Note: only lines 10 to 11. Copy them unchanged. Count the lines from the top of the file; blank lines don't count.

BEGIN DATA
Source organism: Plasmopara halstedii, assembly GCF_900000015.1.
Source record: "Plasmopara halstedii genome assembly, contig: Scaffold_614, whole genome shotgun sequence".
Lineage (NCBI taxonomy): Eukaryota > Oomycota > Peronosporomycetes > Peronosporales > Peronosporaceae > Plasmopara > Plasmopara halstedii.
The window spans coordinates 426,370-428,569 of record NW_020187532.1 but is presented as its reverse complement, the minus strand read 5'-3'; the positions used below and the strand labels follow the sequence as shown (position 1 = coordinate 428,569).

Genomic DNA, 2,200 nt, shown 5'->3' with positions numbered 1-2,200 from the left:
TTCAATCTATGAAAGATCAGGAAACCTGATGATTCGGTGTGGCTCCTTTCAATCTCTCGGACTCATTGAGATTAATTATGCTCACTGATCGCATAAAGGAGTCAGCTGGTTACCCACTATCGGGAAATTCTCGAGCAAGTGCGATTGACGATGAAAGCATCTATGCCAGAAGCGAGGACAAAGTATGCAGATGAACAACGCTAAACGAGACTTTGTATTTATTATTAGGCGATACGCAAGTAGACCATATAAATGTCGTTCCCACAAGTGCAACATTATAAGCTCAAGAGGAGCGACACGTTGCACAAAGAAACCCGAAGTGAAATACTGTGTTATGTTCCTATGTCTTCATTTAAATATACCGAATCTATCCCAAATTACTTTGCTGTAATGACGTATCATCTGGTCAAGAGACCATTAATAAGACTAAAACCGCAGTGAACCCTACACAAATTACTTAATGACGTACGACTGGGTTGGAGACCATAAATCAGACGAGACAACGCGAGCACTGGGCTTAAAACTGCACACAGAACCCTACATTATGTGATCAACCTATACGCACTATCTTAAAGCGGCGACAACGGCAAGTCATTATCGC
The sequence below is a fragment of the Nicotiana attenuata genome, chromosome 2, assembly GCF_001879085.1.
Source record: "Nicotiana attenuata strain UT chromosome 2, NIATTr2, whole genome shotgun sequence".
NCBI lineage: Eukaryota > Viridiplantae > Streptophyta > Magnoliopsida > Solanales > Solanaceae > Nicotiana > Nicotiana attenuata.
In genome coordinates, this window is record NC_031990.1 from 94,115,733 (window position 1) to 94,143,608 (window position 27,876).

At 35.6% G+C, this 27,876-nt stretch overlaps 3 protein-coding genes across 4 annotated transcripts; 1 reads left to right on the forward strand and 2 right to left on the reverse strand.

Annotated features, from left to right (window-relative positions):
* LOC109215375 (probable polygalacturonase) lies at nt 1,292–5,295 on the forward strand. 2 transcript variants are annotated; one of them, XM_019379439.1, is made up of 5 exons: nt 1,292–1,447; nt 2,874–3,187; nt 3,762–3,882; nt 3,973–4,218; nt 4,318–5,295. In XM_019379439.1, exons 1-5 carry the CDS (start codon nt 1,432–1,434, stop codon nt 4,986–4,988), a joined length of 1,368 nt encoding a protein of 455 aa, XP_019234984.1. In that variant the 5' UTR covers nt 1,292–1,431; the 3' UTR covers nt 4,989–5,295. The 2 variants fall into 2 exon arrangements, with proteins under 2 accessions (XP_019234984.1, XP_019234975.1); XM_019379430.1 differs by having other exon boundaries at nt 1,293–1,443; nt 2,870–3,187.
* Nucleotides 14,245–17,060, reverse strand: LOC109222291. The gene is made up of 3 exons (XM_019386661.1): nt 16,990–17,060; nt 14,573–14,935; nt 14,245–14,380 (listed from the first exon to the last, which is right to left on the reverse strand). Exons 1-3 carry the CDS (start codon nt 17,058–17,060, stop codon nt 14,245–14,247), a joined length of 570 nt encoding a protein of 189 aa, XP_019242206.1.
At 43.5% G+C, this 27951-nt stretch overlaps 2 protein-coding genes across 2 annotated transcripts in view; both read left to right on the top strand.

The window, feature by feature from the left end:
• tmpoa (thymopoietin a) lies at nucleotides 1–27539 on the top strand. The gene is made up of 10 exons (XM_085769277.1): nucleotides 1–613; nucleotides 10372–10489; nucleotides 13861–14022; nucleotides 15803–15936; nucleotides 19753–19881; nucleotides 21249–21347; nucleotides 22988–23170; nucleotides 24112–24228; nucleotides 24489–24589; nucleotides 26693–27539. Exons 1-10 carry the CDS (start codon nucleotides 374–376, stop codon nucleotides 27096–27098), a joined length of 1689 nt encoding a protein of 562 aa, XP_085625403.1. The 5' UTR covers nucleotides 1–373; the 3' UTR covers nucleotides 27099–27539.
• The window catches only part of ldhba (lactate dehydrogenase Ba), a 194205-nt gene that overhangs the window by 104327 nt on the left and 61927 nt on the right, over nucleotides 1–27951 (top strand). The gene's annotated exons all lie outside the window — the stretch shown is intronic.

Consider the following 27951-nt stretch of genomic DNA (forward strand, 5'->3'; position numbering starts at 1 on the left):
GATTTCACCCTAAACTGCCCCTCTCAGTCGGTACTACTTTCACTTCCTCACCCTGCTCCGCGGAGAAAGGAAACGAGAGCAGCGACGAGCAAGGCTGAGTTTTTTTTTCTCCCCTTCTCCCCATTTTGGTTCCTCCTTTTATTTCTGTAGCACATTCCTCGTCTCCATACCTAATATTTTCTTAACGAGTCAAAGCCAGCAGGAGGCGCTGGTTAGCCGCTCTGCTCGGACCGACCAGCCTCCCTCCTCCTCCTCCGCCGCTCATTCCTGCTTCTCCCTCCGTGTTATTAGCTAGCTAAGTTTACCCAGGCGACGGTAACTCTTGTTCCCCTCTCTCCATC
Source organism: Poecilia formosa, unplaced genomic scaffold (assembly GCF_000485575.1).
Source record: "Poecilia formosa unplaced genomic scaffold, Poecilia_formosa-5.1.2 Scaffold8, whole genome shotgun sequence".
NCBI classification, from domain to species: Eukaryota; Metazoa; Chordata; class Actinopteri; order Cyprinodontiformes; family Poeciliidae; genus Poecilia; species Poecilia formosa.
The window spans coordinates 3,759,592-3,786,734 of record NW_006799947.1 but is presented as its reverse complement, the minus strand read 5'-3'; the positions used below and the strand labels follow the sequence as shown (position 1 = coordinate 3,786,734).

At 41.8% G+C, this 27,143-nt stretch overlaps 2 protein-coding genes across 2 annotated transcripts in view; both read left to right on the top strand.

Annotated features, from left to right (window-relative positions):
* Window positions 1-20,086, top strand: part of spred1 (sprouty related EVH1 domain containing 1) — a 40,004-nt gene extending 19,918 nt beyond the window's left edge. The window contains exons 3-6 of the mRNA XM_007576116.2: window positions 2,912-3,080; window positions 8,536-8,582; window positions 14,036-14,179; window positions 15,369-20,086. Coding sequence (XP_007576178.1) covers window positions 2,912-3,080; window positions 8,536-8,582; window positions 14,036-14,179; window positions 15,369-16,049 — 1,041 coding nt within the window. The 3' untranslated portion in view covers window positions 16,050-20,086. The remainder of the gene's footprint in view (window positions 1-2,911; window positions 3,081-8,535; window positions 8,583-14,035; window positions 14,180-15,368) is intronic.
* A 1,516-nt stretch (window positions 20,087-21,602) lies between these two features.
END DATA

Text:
In genome coordinates, this window is record NC_031990.1 from 94,115,733 (window position 1) to 94,143,608 (window position 27,876).

At 35.6% G+C, this 27,876-nt stretch overlaps 3 protein-coding genes across 4 annotated transcripts; 1 reads left to right on the forward strand and 2 right to left on the reverse strand.